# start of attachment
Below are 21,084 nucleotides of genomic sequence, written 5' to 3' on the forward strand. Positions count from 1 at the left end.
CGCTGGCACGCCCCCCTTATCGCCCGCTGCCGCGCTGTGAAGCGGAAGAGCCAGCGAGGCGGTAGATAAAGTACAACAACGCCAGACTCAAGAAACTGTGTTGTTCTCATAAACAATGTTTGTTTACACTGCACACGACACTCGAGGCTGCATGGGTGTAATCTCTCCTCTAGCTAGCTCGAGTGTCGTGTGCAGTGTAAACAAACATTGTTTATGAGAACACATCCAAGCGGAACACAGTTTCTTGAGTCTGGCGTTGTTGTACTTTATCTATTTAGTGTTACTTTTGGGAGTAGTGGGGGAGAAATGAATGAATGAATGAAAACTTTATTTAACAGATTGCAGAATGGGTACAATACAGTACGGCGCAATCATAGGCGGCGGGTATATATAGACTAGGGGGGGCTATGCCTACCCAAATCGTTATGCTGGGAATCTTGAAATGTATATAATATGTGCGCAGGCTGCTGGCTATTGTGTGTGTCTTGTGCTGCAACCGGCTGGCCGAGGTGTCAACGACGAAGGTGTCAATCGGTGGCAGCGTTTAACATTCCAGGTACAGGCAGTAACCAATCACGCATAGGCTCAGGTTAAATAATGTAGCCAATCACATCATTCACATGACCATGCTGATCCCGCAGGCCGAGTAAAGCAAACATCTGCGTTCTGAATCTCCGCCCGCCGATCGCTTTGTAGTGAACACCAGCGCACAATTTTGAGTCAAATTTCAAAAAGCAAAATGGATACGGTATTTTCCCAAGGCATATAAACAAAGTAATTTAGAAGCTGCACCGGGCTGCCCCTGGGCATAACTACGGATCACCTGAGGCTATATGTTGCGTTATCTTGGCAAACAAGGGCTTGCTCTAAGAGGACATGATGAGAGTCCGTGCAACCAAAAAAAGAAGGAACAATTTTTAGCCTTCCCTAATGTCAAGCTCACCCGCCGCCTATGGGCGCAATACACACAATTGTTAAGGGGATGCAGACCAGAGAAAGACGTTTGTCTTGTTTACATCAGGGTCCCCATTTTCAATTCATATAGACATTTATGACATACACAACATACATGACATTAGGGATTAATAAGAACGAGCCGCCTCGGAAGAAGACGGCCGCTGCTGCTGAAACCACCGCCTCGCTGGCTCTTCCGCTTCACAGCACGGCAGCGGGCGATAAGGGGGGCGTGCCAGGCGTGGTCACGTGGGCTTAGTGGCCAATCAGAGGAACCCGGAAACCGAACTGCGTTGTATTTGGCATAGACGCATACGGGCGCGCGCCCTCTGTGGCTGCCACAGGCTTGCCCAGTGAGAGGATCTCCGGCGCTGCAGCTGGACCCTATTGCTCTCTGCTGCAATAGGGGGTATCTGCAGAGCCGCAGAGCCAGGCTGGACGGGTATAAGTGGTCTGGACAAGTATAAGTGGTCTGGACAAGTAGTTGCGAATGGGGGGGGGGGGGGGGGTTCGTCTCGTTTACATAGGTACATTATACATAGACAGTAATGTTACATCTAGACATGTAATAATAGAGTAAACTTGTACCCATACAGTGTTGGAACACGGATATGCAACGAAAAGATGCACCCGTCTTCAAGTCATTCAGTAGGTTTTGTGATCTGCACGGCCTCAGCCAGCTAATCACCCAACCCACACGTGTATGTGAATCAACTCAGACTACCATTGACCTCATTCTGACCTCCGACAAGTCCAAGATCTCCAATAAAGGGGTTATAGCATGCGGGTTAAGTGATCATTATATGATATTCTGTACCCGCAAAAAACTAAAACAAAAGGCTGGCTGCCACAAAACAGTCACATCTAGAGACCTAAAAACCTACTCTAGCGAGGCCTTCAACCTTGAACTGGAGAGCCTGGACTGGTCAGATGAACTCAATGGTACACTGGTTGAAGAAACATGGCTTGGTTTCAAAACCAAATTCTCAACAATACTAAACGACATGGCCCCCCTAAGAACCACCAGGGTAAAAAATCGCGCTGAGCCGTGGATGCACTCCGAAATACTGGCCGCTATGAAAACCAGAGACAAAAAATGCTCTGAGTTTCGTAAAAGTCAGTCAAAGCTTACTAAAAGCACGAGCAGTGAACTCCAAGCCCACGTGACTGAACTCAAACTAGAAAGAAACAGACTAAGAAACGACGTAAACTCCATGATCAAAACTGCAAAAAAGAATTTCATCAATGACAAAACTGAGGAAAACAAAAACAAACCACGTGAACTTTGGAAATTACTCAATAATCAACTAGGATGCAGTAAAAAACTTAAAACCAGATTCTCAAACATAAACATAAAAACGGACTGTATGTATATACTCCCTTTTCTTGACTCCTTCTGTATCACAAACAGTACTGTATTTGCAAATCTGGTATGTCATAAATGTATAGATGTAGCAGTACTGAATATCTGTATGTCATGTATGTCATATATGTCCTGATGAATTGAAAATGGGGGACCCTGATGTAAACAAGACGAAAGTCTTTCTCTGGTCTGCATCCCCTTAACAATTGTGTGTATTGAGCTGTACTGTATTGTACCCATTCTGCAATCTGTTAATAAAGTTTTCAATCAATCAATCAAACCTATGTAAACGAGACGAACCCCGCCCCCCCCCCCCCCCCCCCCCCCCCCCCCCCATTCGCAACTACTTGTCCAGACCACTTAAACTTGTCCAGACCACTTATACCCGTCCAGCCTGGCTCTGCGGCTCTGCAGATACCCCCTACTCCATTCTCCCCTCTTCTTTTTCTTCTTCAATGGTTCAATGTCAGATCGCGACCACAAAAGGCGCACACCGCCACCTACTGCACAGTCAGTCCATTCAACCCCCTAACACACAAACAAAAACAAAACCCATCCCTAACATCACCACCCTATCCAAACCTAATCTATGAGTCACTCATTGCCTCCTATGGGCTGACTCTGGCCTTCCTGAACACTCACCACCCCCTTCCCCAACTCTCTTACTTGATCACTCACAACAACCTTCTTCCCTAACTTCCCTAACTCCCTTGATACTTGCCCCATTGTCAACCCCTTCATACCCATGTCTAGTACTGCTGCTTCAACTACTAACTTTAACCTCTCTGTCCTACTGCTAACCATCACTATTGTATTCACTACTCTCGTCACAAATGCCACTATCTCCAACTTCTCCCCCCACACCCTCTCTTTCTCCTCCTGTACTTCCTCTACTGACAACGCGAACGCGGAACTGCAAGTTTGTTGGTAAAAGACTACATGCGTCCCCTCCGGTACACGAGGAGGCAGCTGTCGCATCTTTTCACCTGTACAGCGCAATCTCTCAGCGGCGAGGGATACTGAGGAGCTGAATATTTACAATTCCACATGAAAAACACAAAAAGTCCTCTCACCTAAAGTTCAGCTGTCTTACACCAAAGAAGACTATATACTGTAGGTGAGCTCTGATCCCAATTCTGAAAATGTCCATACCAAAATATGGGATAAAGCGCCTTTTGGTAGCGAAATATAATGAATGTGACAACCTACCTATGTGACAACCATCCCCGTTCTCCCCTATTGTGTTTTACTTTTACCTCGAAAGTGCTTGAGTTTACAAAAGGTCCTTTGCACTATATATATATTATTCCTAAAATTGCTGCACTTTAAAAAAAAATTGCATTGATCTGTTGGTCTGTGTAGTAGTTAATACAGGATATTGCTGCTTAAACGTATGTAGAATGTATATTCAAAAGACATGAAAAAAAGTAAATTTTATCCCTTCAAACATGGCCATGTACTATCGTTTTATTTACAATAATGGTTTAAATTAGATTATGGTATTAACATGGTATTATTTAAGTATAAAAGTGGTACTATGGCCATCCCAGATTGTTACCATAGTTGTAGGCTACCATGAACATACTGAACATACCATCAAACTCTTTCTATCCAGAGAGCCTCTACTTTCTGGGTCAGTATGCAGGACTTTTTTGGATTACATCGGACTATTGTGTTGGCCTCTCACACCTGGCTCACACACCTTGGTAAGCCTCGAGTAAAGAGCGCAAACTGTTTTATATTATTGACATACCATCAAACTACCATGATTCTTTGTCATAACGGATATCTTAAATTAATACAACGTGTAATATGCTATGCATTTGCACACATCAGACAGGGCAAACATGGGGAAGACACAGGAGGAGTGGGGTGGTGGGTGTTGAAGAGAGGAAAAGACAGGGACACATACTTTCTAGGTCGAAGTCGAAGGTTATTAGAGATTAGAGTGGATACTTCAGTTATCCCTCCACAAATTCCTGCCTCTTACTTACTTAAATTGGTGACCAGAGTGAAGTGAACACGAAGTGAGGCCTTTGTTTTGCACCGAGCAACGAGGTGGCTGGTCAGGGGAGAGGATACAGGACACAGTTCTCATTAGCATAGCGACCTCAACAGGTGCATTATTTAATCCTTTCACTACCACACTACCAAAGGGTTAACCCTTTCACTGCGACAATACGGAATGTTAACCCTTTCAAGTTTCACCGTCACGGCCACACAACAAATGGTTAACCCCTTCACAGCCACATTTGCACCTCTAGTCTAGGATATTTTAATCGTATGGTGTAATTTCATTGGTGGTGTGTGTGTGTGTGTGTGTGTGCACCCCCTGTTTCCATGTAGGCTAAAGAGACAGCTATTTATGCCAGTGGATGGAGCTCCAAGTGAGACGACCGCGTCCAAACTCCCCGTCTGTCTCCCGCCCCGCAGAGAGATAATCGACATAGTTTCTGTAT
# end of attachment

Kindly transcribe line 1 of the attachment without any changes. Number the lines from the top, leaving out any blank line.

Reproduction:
Below are 21,084 nucleotides of genomic sequence, written 5' to 3' on the forward strand. Positions count from 1 at the left end.